( 5 Votes )

Christina and her fatherOne Christmas morning when he was a kid, my dad ripped into a camera box given to him by his beloved aunt and uncle. His glee faded, however, when he discovered that the box was packed with socks.

“Merry Christmas, Tony,” they told him. “Oh, and happy birthday, too.” My dad’s birthday was New Year’s Eve, so he always got his gifts lumped together. Not like the lucky kids who were fortunate enough to have birthdays in months other than December.

So my brother John, my mom and I delighted in making his New Year’s Eve birthday special for him. We kept the tree up, and a couple days after Christmas more presents would mysteriously appear. John and I racked our brains to figure out how to disguise the telltale shapes of our gifts – blank videocassettes, batteries and highlighters – meager presents he specifically requested because he knew we could afford them on our piddling high school job salaries.

We’d make him cards, too, and he’d pick them up and flap them around, just in case a check dropped out. He never got a check from me, but he did get a bunch of homemade coupon books for things like back scratches and dinners together.For some reason he loved those even more than the highlighters.

As part of his birthday tradition, we’d gorge ourselves on my mom’s lasagna topped with homemade sausage and meatballs, then head off to someone’s house for a New Year’s Eve party.

I loved those New Year’s Eves with him. He’d laugh with his friends, telling goofy jokes and talking about ideas. One time he convinced the entire room to drop what they were doing and drive back to our house to watch an action flick, because, if you listened to him, it was incredible on a laser disc with surround sound. Yep, laser disc. John and I were – heck, we still are – the only people in the state of Virginia who even knew what those were. As much as he loved to laugh, one joke always pricked him just a little. New Year’s Eve is really the only time when people deliberately stay up until midnight together. And inevitably in the wee moments of the new year, someone’s eyes would light up and they’d say to him, imagining they were the first to think of it, “Hey, it’s not your birthday anymore.” My dad would look a little crestfallen.

He was a big kid at heart. As hungry college kids, all we had to do was whisper in his ear and he’d take us all out for as much pizza as we could stomach. A satellite engineer who traveled all over South America and East Africa and brought us to live in Kenya, he loved the beauty of satellite dishes and once took us out to West Virginia to visit the Green Bank telescope – but left the gift shop with a t-shirt so tacky it made us cringe.

When he got sick he really did become a big kid. For some reason the tumor in his brain had that effect. Each week I’d take him to breakfast at Dee Dee’s, his favorite diner, and he’d pile so much whipped cream on his waffle he’d need to ask for more. But when he died the wait staff came to his funeral.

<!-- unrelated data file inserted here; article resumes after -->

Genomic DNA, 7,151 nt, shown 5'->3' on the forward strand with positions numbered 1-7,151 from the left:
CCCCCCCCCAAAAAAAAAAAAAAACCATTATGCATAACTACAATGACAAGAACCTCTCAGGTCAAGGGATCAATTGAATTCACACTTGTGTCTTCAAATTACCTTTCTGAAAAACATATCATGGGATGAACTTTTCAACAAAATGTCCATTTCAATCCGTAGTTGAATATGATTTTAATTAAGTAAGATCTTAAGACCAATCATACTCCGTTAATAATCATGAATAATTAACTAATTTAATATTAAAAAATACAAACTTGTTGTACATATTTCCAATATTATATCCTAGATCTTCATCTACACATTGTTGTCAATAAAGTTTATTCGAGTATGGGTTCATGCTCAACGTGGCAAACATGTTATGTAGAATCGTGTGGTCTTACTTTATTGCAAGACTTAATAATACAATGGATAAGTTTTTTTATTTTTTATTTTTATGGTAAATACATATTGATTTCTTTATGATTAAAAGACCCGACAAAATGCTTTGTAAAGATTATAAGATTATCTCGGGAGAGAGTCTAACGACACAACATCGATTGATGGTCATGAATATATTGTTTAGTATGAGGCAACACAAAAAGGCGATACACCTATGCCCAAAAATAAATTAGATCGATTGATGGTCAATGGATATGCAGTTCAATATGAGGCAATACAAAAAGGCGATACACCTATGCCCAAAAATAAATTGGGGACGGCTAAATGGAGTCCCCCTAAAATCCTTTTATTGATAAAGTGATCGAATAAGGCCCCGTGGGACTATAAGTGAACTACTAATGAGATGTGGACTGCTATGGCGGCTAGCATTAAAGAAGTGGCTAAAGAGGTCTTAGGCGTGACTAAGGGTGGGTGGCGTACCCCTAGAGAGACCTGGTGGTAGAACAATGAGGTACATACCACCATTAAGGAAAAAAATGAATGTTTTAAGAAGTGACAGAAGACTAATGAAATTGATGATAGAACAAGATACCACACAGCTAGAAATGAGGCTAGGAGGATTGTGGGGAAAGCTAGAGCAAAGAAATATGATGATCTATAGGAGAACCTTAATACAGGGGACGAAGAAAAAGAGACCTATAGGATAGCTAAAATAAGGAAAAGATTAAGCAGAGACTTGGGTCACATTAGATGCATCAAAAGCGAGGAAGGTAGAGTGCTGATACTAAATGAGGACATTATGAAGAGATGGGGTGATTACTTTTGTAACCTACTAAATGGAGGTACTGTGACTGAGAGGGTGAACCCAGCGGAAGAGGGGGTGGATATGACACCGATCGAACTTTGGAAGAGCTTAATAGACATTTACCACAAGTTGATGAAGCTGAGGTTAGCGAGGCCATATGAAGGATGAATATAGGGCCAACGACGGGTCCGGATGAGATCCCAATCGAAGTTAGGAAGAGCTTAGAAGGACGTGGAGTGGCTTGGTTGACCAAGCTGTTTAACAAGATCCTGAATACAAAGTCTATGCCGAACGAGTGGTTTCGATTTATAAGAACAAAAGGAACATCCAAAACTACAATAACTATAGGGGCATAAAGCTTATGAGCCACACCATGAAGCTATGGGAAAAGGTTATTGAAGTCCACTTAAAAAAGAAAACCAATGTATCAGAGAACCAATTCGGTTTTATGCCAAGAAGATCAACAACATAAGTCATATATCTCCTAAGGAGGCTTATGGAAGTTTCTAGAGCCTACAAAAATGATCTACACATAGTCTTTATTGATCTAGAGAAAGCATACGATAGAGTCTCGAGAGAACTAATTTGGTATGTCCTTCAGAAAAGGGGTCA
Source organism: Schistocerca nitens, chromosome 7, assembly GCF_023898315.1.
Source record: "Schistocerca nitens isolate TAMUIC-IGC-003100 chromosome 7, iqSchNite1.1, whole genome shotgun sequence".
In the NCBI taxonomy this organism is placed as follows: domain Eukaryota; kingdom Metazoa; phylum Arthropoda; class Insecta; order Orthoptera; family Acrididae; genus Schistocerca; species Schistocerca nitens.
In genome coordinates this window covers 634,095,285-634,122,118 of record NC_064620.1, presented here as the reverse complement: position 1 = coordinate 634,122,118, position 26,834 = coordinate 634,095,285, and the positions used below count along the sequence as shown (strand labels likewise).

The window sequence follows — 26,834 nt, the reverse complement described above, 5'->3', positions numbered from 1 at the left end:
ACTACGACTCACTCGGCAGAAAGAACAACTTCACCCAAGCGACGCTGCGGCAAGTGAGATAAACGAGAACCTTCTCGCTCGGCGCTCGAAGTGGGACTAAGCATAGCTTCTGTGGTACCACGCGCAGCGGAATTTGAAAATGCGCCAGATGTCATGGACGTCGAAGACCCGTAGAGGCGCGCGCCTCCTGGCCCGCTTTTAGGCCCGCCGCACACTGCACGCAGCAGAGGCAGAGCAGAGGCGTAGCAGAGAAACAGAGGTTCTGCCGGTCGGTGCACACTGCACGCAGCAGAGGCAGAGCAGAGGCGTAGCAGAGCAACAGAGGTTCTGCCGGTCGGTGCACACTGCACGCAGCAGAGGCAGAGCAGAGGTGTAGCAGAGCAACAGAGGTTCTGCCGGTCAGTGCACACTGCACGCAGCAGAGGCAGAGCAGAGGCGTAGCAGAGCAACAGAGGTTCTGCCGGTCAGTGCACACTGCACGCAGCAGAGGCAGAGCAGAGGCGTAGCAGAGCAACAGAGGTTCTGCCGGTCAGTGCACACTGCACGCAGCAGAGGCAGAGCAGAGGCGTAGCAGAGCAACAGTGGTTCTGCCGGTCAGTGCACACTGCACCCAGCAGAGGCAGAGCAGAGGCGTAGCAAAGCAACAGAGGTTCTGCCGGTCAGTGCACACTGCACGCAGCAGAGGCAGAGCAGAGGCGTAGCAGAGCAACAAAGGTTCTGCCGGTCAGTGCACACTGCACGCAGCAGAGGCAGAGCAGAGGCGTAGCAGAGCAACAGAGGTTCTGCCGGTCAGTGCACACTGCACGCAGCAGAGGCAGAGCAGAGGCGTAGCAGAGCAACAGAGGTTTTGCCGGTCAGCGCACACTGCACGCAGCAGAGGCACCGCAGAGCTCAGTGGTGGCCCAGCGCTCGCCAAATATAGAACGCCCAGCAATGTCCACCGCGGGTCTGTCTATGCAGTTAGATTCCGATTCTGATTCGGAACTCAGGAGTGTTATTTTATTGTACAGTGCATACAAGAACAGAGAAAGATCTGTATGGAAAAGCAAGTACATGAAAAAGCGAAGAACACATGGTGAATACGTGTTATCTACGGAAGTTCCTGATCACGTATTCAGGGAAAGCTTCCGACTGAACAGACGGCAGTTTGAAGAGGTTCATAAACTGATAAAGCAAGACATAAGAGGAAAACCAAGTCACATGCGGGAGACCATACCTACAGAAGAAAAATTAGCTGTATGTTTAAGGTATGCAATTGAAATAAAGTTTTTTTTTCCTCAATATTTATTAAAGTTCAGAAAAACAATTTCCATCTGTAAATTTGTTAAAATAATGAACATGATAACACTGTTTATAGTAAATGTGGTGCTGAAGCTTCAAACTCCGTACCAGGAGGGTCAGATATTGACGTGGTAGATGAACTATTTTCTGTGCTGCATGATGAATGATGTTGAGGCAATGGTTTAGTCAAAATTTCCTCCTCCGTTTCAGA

When I was little my dad would find me the best hiding spots for hide and seek. Much like deer, humans never really look up. So he’d stick me up on a shelf in the pantry or the linen closet. My mom would check those rooms over and over and never see me, though my stifled giggles almost gave me away.

One summer we drove to his hometown, just the two of us. On the way up we listened to my favorite songs, and he asked me why I liked each one. Then we popped in a Beatles CD, and he told me about all the musical innovations they had pioneered.

My dad played piano and guitar. He taught himself to play by ear. My mom played too, and gave me piano lessons. When we all played together John would be on drums and I’d play saxophone or sing with my mom. My piano playing was pretty weak till my dad died. Then I decided for his funeral I’d play his favorite church song on the piano with the rest of his old music team. After that I was hooked and taught myself to play like him. I went on to lead music at two different churches for eight years. The best moments were the rare occasions I could get John on drums with me. I kept wishing my dad could join in.

Sometimes I visit where we scattered his ashes, in the woods behind the church he loved. I stand in the clearing and listen to the nearby stream, but he isn’t there. I can tell. So I turn around and walk back.

As New Year’s Eve approaches I find myself thinking of him, wishing he were still around so I could spend the day with him. He was a people watcher, just like me, so we’d puzzle over things we’d observed, figuring out what makes people tick. I miss him throughout the day, and when the clock strikes midnight and the new year begins, I think to myself, it’s not your birthday anymore. To me, New Year’s Eve will always be his birthday. He filled the day, infusing it with himself. Thirteen years later I can still feel it. He’s a tough act to follow.